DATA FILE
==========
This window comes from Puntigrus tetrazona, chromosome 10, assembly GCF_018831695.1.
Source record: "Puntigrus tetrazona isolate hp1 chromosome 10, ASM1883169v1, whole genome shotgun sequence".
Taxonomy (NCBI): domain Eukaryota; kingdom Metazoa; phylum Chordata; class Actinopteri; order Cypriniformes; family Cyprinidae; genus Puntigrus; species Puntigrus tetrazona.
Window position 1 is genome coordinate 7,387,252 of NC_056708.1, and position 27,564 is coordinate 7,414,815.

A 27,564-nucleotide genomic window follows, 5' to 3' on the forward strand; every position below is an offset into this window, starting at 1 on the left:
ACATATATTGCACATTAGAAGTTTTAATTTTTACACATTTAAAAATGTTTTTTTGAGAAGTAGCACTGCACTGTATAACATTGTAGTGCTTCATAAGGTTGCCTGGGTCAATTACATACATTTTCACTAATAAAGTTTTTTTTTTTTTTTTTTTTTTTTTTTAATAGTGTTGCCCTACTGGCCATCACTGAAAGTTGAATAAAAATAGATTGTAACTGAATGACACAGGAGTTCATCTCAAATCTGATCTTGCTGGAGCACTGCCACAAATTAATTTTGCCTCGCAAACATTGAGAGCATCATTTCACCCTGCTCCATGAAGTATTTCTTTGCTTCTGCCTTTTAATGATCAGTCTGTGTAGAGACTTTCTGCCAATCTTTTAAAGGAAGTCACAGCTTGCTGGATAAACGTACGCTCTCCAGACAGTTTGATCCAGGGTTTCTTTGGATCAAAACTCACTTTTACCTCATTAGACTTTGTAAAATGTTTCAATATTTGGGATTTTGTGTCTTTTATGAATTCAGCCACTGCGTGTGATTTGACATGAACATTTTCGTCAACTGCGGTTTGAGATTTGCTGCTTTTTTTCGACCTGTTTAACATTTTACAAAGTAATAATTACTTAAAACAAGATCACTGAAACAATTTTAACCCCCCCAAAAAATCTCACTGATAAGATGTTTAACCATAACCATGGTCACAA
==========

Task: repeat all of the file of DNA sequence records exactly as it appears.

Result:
This window comes from Puntigrus tetrazona, chromosome 10, assembly GCF_018831695.1.
Source record: "Puntigrus tetrazona isolate hp1 chromosome 10, ASM1883169v1, whole genome shotgun sequence".
Taxonomy (NCBI): domain Eukaryota; kingdom Metazoa; phylum Chordata; class Actinopteri; order Cypriniformes; family Cyprinidae; genus Puntigrus; species Puntigrus tetrazona.
Window position 1 is genome coordinate 7,387,252 of NC_056708.1, and position 27,564 is coordinate 7,414,815.

A 27,564-nucleotide genomic window follows, 5' to 3' on the forward strand; every position below is an offset into this window, starting at 1 on the left:
ACATATATTGCACATTAGAAGTTTTAATTTTTACACATTTAAAAATGTTTTTTTGAGAAGTAGCACTGCACTGTATAACATTGTAGTGCTTCATAAGGTTGCCTGGGTCAATTACATACATTTTCACTAATAAAGTTTTTTTTTTTTTTTTTTTTTTTTTTTAATAGTGTTGCCCTACTGGCCATCACTGAAAGTTGAATAAAAATAGATTGTAACTGAATGACACAGGAGTTCATCTCAAATCTGATCTTGCTGGAGCACTGCCACAAATTAATTTTGCCTCGCAAACATTGAGAGCATCATTTCACCCTGCTCCATGAAGTATTTCTTTGCTTCTGCCTTTTAATGATCAGTCTGTGTAGAGACTTTCTGCCAATCTTTTAAAGGAAGTCACAGCTTGCTGGATAAACGTACGCTCTCCAGACAGTTTGATCCAGGGTTTCTTTGGATCAAAACTCACTTTTACCTCATTAGACTTTGTAAAATGTTTCAATATTTGGGATTTTGTGTCTTTTATGAATTCAGCCACTGCGTGTGATTTGACATGAACATTTTCGTCAACTGCGGTTTGAGATTTGCTGCTTTTTTTCGACCTGTTTAACATTTTACAAAGTAATAATTACTTAAAACAAGATCACTGAAACAATTTTAACCCCCCCAAAAAATCTCACTGATAAGATGTTTAACCATAACCATGGTCACAA